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NASA And SpaceX Postpone Launch Of Exoplanet-Hunting TESS

SpaceX announced that it needed to perform further analysis on TESS, thereby postponing its launch to April 18. NASA assured that the spacecraft remains ready for takeoff on its new scheduled date.   ( Joe Raedle | Getty Images )

The launch of NASA's Transiting Exoplanet Survey Satellite is postponed to Wednesday, April 18, due to needed additional GNC analysis.

SpaceX announces on Twitter that its teams are standing down today to conduct additional GNC analysis of TESS. Nevertheless, NASA assures that the spacecraft remains in excellent health and still ready for launch. It will still perform liftoff on a Falcon 9 rocket from Space Launch Complex 40 at Cape Canaveral Air Force Station in Florida as previously planned.

What Is GNC Analysis?

NASA says the system is a critical enabler of all launch vehicle and spacecraft system. Essentially, GNC keeps track of where celestial bodies are located in space and how far or near is the spacecraft within these bodies.

GNC maintains knowledge of the actual mission trajectory and ensures that the vehicle is within that route. To perform these functions, the GNC system uses different sensors and control devices.

GNC stands for three functions, namely Guidance, Navigation, and Control analysis.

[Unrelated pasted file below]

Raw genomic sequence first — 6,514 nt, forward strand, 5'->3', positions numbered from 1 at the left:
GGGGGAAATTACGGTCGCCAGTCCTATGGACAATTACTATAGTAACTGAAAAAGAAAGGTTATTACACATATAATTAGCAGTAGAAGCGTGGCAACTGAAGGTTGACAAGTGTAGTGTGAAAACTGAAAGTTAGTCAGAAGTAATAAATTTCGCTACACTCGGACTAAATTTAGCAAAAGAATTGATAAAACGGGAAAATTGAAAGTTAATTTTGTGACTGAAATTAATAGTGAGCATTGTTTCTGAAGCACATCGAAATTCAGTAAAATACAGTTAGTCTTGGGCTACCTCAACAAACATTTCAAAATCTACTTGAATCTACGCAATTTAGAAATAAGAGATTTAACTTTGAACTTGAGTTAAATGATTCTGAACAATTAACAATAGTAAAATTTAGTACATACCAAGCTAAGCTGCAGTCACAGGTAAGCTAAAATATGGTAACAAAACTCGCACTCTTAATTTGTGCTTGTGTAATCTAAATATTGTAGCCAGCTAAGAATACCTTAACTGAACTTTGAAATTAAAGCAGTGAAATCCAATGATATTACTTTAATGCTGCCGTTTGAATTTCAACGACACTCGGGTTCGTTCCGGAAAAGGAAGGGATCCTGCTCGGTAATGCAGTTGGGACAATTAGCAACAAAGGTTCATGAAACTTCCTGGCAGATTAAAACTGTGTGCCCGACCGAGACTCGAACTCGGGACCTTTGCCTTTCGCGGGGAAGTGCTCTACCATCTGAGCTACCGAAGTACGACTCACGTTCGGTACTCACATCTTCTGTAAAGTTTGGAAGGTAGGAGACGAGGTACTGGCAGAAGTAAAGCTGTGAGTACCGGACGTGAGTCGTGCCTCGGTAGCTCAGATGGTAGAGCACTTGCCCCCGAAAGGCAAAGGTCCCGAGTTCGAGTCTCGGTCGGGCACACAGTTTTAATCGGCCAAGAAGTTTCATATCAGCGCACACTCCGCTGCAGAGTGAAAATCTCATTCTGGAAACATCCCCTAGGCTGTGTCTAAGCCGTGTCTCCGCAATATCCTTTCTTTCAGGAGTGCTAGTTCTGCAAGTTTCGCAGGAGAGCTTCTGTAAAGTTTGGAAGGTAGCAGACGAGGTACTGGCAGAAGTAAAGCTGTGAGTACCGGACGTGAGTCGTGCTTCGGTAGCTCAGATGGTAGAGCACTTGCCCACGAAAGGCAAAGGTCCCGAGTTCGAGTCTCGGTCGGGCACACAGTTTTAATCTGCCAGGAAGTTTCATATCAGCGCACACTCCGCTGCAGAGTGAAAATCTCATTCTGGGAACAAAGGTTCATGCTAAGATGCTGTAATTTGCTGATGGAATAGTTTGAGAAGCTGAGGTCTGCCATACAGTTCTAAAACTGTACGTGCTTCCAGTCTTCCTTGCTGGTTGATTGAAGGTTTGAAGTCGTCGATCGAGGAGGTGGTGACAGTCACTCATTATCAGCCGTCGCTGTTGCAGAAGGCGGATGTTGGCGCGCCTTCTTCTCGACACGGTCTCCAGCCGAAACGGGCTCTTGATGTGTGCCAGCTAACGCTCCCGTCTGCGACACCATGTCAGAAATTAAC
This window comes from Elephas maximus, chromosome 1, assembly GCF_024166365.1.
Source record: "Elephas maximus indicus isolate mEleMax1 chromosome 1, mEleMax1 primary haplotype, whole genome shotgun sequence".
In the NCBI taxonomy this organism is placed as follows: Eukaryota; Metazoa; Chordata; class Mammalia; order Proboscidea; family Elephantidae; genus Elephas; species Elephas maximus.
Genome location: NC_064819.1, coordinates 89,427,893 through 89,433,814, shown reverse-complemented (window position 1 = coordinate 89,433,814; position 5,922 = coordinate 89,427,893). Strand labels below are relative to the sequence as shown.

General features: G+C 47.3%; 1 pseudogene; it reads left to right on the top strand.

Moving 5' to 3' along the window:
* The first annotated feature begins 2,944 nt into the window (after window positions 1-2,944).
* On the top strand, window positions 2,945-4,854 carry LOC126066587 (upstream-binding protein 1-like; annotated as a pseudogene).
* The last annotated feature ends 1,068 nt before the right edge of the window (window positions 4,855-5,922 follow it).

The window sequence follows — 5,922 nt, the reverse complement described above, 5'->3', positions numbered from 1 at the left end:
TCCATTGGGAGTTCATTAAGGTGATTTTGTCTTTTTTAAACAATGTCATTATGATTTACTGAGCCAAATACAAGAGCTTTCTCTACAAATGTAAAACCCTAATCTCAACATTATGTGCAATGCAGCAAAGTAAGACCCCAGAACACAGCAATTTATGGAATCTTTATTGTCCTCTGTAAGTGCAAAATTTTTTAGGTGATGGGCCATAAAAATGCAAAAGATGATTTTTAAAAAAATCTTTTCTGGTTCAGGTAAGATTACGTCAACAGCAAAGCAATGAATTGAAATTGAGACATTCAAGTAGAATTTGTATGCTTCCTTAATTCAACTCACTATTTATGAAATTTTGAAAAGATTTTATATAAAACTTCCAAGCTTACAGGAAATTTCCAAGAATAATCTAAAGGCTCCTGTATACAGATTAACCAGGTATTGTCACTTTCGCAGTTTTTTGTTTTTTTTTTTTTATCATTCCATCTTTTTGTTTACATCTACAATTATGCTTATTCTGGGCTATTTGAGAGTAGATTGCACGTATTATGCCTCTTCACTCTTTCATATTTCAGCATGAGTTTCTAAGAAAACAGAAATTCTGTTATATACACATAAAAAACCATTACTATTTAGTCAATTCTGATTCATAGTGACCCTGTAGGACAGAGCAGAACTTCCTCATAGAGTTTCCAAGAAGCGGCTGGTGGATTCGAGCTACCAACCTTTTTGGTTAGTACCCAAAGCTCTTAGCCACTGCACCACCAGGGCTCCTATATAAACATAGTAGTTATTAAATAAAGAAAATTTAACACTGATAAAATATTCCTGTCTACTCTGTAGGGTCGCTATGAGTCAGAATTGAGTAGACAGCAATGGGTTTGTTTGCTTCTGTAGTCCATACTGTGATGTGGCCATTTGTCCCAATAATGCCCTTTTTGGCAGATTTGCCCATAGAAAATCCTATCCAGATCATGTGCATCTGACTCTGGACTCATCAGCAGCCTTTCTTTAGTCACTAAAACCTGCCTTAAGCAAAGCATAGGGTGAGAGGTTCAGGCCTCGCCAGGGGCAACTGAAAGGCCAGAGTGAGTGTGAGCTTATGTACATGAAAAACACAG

"Guidance" refers to the actual steering of the spacecraft as it traverses the space. The command for guidance may come from a crew and computer on board or from radio commands.

"Navigation" refers to the size of the location where the spacecraft is moving in space. It also refers to the plotting of the course of the spacecraft.

Lastly, "Control" is the combination of "guidance" and "navigation" where the system or crew on board or at the station aligns and stabilizes the vehicle in space to remain in its planned course.

Take for example the Mars Reconnaissance Orbiter Mission. GNC is critical for the orbiter to correctly traverse to get to Mars, to precisely align its solar arrays pointing toward the Sun to keep power going, and to keep its antenna pointed toward the Earth to maintain communications.

In the case of the orbiter, GNC makes sure that the spacecraft is in its orbit and the cameras monitoring it are precisely within about 1/20th of one degree. The aim is to have the cameras captured substantial photos to be used for analysis on Earth.

The GNC maintains the cameras in angle amid the tiniest vibrations caused by solar arrays.

TESS To Look For As Much As 20,000 New Exoplanets

TESS is created in the hopes of capturing evidence of up to 20,000 new exoplanets and if they could harbor life. Specifically, it is designed for the stability needed for cameras to focus on the stars and the sky that the mission aims to explore.

TESS will look for stars 30 to 100 times brighter than those already observed by Kepler.

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